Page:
The new ELMS and productivity scheme needs to be implemented on time, to see how it works in practice and to play an important role in achieving net zero goals. If it is not introduced on time in 2024, there will be a gap in funding. Many experts believe that introducing it on time will be extremely difficult, and that it is more likely to slip from 2024 to 2028, which will produce a gap in funding. We have an opportunity, post Brexit, to create a progressive, carbon-neutral model of farming in the UK, with the NFU committed to an ambitious target of the sector being carbon-neutral by 2040.

The Bill prepares our farming industry for the future, so that it can meet the needs of this country, and with that comes consideration of the younger generation of farmers. The lump sum payment provisions should be more geared towards encouraging young people into farming. As they stand, the provisions could well lead to some areas of the country simply not being farmed, because there will be land without the ability to get any subsidy whatsoever.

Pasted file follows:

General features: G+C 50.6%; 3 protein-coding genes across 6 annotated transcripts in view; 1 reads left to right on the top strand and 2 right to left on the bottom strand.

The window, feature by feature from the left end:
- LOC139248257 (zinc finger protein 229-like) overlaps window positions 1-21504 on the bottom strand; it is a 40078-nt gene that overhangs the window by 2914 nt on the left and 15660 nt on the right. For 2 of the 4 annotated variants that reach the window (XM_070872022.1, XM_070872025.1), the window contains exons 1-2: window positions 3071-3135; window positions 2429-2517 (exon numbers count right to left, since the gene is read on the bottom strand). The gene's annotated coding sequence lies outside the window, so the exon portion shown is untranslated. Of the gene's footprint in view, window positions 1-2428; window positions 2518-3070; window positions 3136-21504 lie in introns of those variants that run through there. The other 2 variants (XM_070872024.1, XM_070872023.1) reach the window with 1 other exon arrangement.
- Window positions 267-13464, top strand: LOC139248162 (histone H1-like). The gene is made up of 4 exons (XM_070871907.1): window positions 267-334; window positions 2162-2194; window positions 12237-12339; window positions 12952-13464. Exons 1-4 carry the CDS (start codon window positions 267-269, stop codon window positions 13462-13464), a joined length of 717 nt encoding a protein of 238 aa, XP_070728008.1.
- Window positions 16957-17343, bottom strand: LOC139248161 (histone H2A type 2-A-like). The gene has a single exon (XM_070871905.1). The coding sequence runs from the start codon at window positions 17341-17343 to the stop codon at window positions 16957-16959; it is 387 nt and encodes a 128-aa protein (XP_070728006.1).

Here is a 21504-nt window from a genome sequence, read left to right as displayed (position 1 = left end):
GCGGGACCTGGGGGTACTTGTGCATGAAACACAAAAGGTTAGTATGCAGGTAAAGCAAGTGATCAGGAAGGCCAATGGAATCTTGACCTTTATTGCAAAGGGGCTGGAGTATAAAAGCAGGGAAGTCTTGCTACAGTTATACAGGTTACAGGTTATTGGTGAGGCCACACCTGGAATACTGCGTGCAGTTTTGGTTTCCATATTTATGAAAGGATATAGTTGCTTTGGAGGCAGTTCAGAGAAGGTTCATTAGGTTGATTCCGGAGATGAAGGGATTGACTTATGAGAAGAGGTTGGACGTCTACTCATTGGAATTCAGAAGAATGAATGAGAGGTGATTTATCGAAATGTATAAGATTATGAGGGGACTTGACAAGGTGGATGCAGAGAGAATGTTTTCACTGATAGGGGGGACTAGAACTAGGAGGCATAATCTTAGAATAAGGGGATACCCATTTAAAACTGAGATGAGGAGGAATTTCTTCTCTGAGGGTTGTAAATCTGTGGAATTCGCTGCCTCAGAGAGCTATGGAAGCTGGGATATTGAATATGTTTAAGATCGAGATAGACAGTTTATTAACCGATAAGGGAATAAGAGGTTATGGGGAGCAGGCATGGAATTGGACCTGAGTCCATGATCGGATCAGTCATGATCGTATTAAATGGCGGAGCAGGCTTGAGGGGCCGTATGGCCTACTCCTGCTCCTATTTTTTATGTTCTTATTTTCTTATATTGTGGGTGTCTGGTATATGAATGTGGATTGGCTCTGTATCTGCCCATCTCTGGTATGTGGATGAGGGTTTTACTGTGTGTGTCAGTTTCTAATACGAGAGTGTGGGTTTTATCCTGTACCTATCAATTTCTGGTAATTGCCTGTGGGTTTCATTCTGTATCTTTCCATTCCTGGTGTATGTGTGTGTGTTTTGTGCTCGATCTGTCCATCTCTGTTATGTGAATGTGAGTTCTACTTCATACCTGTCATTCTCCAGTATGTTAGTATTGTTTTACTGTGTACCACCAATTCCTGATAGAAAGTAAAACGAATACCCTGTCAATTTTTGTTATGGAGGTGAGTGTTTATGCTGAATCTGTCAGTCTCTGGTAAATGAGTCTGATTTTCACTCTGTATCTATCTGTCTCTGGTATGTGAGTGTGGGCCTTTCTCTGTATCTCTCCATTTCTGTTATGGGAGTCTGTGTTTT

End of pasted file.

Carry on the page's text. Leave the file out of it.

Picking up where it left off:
Farming has experienced a huge technological transformation in the past 10 years, with better IT, better animal husbandry, better use of GPS, improved agricultural chemicals and soil sampling, and a host of other technological improvements. Those advances in the agricultural industry will no doubt continue at pace. Younger generations can quickly adapt to new technology, as I am finding with my son, who has just moved to my farm. We must support them, so that they can play a bigger part in British agricultural production, considerably increasing productivity and environmental and animal welfare standards.

Mr Nigel Evans Portrait Mr Deputy Speaker (Mr Nigel Evans) - Hansard

The time limit is five minutes with immediate effect. I call Tim Farron.